Q. I am a performer with an NGDS contract. I’m not clear what level of pension contributions is being made on my behalf by my Contractor and the PCT. How can I find out more?
A. Your pension contributions should be based on the gross value share of the contract apportioned to you. Of that gross value 56.1% represents notional expenses; the remaining 43.9% represents your earnings for pension purposes. This is known as your pensionable income. This amount may be different to what you actually receive in payment from your practice owner.
You should be paying pension contributions on your pensionable income at different rates or tiers depending on how much it is. Most dentists will pay either 6.5% or 7.5%.
At the year-end you and your principal, who is the contractor, should agree the amount of pensionable pay you have received and the pension contributions that have been allocated to you and made on your behalf. It is important that you keep safe a record of this each year.
Your contractor should then make a return to the PCT reflecting the pensionable pay allocated to him/herself and all the performers within the practice. It would be good practice for copies of that return to be issued to each performer.
It is vitally important that you retain copies of all documents related to pay and pensions so that any mistakes made can be rectified in the future.
Q. I am in a long-term relationship. Will my partner benefit from the NHS Pension Scheme in the event of my death as we’re not married?
A. From 1 April 2008 nominated partners, as well as spouses and registered civil partners, have been able to receive dependents ‘survivor’ benefits. If you want to nominate your partner to receive a survivor pension after your death, you should complete form PN1 3/2008 and jointly sign the declaration. This form is available on the NHS Pensions Agency website www.nhspa.gov.uk.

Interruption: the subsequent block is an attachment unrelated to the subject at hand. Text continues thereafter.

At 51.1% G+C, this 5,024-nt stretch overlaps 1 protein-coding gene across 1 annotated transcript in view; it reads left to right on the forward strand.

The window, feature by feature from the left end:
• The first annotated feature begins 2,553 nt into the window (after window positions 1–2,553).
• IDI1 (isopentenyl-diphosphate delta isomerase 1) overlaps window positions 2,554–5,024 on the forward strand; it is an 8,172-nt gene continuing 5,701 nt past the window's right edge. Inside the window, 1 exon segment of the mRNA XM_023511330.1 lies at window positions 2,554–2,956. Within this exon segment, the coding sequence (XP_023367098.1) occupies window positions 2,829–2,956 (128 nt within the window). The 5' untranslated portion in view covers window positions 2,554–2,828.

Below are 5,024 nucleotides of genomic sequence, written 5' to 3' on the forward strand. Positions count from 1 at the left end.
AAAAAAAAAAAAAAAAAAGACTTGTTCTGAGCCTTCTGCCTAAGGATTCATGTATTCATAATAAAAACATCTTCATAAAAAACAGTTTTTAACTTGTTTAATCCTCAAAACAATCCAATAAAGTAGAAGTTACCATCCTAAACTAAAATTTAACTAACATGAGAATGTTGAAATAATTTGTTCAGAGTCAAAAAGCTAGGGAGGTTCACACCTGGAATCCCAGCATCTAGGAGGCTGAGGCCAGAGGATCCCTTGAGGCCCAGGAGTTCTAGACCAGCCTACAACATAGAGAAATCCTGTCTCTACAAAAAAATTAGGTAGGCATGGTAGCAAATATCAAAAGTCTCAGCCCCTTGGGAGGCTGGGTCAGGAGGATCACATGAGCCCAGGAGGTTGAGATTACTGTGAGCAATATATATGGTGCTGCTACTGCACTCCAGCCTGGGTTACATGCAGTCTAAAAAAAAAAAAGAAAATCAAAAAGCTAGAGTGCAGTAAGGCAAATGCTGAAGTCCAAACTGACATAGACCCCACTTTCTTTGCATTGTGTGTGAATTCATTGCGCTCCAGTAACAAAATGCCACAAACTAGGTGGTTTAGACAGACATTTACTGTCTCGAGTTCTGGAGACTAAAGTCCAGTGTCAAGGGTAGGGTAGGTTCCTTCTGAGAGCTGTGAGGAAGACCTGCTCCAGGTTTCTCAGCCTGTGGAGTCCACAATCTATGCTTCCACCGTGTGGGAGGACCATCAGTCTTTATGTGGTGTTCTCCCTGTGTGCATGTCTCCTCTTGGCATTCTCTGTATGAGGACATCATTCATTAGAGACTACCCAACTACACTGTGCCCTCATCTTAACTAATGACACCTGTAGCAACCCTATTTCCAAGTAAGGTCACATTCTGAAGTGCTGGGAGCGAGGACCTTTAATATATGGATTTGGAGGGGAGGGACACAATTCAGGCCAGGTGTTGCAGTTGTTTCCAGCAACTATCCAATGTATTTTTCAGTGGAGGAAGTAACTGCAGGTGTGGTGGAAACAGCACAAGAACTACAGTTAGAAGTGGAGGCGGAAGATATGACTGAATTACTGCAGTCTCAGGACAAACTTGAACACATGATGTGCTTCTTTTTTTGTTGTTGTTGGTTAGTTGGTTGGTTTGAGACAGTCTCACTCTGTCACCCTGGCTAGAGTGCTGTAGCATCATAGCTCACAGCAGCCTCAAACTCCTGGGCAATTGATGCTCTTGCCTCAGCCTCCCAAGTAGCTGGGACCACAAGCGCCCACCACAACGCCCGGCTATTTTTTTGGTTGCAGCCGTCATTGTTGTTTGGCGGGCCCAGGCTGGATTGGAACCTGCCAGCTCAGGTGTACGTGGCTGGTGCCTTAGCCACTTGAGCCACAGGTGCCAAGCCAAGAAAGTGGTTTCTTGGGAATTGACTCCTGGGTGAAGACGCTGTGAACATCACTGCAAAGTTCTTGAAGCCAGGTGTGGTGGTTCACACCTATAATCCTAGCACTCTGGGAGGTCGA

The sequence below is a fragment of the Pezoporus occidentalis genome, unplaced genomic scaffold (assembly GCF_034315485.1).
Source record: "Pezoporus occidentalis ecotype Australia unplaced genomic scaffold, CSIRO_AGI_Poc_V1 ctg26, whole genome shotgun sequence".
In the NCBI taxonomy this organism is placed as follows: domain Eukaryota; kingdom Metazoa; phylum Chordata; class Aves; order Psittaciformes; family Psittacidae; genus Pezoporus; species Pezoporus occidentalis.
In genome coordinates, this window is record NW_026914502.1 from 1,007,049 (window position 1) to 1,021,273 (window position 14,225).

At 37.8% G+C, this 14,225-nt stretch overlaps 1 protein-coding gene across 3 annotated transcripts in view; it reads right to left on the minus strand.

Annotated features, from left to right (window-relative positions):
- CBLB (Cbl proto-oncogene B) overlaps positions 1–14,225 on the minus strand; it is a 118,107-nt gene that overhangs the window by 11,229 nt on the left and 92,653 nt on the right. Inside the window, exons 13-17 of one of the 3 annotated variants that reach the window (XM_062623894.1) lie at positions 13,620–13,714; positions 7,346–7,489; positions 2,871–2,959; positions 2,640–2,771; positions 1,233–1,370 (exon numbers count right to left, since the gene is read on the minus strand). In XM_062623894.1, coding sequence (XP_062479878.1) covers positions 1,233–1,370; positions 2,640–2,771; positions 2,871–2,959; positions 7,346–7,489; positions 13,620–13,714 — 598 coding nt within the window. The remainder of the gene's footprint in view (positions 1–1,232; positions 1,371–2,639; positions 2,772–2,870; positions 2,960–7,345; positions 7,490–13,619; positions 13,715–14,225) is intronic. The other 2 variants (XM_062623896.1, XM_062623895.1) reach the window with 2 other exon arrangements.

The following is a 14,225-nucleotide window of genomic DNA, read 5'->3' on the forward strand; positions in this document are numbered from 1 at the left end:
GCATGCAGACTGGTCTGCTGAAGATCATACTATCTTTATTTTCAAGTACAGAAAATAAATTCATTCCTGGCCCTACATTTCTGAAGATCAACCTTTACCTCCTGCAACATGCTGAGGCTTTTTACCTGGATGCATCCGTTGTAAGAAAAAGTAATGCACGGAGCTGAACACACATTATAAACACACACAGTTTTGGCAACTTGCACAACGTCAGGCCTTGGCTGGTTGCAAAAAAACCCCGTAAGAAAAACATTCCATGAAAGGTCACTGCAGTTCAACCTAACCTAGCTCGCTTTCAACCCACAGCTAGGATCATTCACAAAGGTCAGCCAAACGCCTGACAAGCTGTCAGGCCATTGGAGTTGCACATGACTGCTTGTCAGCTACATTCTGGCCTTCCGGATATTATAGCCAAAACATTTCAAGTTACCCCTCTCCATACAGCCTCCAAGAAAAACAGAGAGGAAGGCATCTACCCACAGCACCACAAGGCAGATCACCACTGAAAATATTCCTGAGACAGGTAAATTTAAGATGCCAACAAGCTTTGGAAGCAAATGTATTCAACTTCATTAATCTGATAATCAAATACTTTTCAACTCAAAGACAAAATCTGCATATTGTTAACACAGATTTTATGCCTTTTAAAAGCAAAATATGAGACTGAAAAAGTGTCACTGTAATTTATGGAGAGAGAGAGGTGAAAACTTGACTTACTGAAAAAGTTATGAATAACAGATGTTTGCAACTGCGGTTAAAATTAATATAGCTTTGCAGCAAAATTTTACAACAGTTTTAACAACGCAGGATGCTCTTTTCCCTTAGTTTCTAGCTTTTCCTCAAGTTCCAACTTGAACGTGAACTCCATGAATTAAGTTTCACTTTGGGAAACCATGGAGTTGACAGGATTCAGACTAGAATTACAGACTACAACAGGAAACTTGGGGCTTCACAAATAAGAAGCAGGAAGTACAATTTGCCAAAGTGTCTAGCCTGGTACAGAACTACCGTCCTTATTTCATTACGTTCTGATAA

In order for your nomination to be accepted certain conditions must be met. These include that you and your partner:
• have been living together in an exclusive long-term relationship for at least two years
• are free to marry or to enter a civil partnership
• are financially interdependent i.e. you rely on your joint finances to support your standard of living, although you do not need to be contributing equally.
You must also meet the conditions stated in the declaration section of the form.
This information alone won’t be sufficient to entitle your partner to a pension. In the event of your death, the scheme administrator will need to be satisfied that your relationship continued to meet the qualifying conditions for the payment of a survivor’s pension.
Evidence of financial interdependency will be required if your partner makes a claim following your death. This might include:
• confirmation that you lived in a shared household
• shared bank accounts or investments
• a loan or mortgage in joint names
• the existence of wills naming each other as the main beneficiary
If your relationship comes to an end, you should cancel your nomination by completing a ‘Request for cancellation of an existing nomination’ form (NOM1). You can get this form from the NHS Pensions website at: www.pensions.nhsbsa.nhs.uk or ask your Pensions Officer to download a copy for you. If you enter a new relationship, you may want to make a new nomination at some time in the future.
Q. I am an overseas dentist. My local PCT has given me the option to opt-out of the NHS pension scheme in exchange for higher fees. Is this a good idea or will it impact on my retirement?
A. You should take advice from a good Financial Adviser before deciding to opt out of the NHS Pension Scheme. Unless you only propose to stay a short time in the UK you are almost certainly going to be ill-advised to opt out. It is a very good scheme that represents 20% of your net income and its replacement would cost considerably more than that.
Wesleyan Medical Sickness provides career long financial advice based on an in-depth knowledge of the dental profession. For further information, visit their website at www.wesleyanmedicalsickness.co.uk or call 0808 100 1884.